3. One of the most painfully slowest enzymes known

Does that mean, that if genetic engineers find a way to speed up RuBisCo, they may find a way to increase plant production? Eradicate famine?

Now, here’s a question that I would like to ask:

Why is it, that nature – over millions of years of intensive selection process – failed to increase the rate of carbon fixation to improve efficiency? Did it just find an answer at random through mutation – and that answer may be far from the best possible – but the mutations required to find better solutions were so unlikely, so out of range, that it got stuck optimizing RuBisCo rather then finding a more efficient solution?

Also, if genetic engineers truly wish to improve the rate of plant production, doesn’t it make sense to look for a completely separate solution? The chances of RuBisCo being improved are very slim – nature was all R&D about it over a much greater period of time.

This is where the conversation with my husband comes in

Myk is a game programmer, interested in memory allocation and optimization in games. He basically wants games to run faster, so you don’t have to be subjected to a sight of patchy Elf Paladin (while he is busy loading himself), when all you want is to get a new quest and be on your way.

The conversation I had with him at 2 a.m. was about the difference between memory allocation in offline games – where the environment is extremely predictable and static – and memory allocation in internet browsers  – where the environment is unpredictable and dynamic. Think, scripted scenario in Doom vs. what-the-hell-did-i-click-to-end-up-here scenario on internet.

I thought it was a perfect example of optimization vs. resilience in the world of computer science. Web browsers employ a much slower, dispersed (but much less vulnerable to disruption) memory allocation algorithms, whereas game designers always strive for a much more compact, efficient solution, which also is more prone to disruption.

Unlikely comparison? Not so much, when it comes to optimization algorithms. In Doom, you are pretty much predetermined to end up in the web of this adorable brainy spider. In contrast, you really never know where you'll end up in the forest of google interwebs. Funny, how today I started reading an article about tar sands of Alberta and ended up reading about William Windsor the Royal Goat and his daily diet. If you're interested in connection, it went like this: Tar sands – Tar percentage in cigarrettes – Daily acceptable amount of tar in human diet – Royal goat and his ration of two cigarettes per day, which he eats.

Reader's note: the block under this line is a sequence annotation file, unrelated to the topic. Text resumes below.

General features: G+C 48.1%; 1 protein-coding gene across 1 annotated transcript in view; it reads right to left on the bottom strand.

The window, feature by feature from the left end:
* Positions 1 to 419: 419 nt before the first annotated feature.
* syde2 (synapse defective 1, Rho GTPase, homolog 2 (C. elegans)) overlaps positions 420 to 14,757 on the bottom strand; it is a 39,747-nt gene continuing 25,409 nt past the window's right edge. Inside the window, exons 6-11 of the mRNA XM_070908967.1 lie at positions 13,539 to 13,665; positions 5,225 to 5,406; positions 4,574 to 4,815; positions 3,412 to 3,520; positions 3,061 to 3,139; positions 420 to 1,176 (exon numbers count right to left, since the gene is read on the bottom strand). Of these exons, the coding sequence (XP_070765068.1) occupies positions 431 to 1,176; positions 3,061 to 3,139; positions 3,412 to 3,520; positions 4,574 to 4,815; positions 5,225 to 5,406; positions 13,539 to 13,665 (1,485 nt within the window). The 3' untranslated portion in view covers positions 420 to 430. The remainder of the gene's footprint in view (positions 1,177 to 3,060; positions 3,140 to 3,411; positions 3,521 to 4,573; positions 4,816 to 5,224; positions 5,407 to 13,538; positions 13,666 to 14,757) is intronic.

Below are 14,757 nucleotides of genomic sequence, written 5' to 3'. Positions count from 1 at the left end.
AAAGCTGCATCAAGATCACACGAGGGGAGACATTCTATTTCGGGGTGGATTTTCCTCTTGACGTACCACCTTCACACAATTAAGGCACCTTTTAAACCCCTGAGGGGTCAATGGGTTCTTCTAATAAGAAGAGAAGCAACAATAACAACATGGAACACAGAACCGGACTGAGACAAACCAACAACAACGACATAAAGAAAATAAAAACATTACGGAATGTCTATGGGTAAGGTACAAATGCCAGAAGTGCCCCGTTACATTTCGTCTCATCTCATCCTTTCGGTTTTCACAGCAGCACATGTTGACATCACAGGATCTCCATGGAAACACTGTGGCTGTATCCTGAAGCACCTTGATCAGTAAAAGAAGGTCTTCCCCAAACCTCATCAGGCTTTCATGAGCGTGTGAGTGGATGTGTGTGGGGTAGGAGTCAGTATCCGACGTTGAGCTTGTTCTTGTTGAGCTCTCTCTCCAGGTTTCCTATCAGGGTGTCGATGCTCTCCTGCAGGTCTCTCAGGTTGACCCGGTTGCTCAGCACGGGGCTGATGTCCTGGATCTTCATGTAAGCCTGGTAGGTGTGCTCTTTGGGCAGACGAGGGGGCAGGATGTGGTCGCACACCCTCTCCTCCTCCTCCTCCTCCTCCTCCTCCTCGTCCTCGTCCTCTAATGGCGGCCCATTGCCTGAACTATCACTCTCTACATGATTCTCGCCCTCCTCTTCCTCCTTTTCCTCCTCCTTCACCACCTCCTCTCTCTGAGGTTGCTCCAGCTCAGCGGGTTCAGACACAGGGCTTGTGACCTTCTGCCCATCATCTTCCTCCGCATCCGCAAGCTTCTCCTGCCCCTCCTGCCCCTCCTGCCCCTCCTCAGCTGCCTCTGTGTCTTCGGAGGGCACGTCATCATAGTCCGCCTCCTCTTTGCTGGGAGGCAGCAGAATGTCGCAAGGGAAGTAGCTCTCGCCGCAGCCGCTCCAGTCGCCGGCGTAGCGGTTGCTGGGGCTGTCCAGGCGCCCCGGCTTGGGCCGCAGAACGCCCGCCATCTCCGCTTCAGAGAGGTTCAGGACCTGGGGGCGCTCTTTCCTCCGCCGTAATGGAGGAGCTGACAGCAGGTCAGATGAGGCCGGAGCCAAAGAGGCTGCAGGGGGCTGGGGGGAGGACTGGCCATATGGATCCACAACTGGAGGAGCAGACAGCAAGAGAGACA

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Life’s Principles: Optimization vs. Resource Efficiency

Just returned from Biomimicry Education Summit in Cleveland, Ohio with a brand new treasure chest of inspiration and knowledge – ripe for exploration. Humbling connections, heartening speakers, challenging discussions.

I’m glad there was an activity with a Life’s Principles Circle, which turned out to be not a circle at all, but a linear pattern of nature’s strategies (Jawa, you would appreciate!):

Participants self-organized in four groups and arranged strategies into the most appropriate groups. Some new and modified ones emerged out of discussions.

I’m also glad this exercise took place, as many interesting debates were put on a table from representatives of many disciplines. There were some interesting discussions around the word “shape”, and what this term means in different professions. A debate around the term “recycle” was an expected one. Yes, nature truly recycles, but do we? Can we equate our understanding of “recycling”  to its phenomenon in “nature”?

I was particularly interested in the Be resource efficient  on 2011 version of Life’s Principles vs. Optimize rather than maximize on the old 2009 version, which I would like to discuss.

Top: Life's Principles version 2011 and Bottom: Life's Principles version 2009. Diagrams: Biomimicry Guild/Group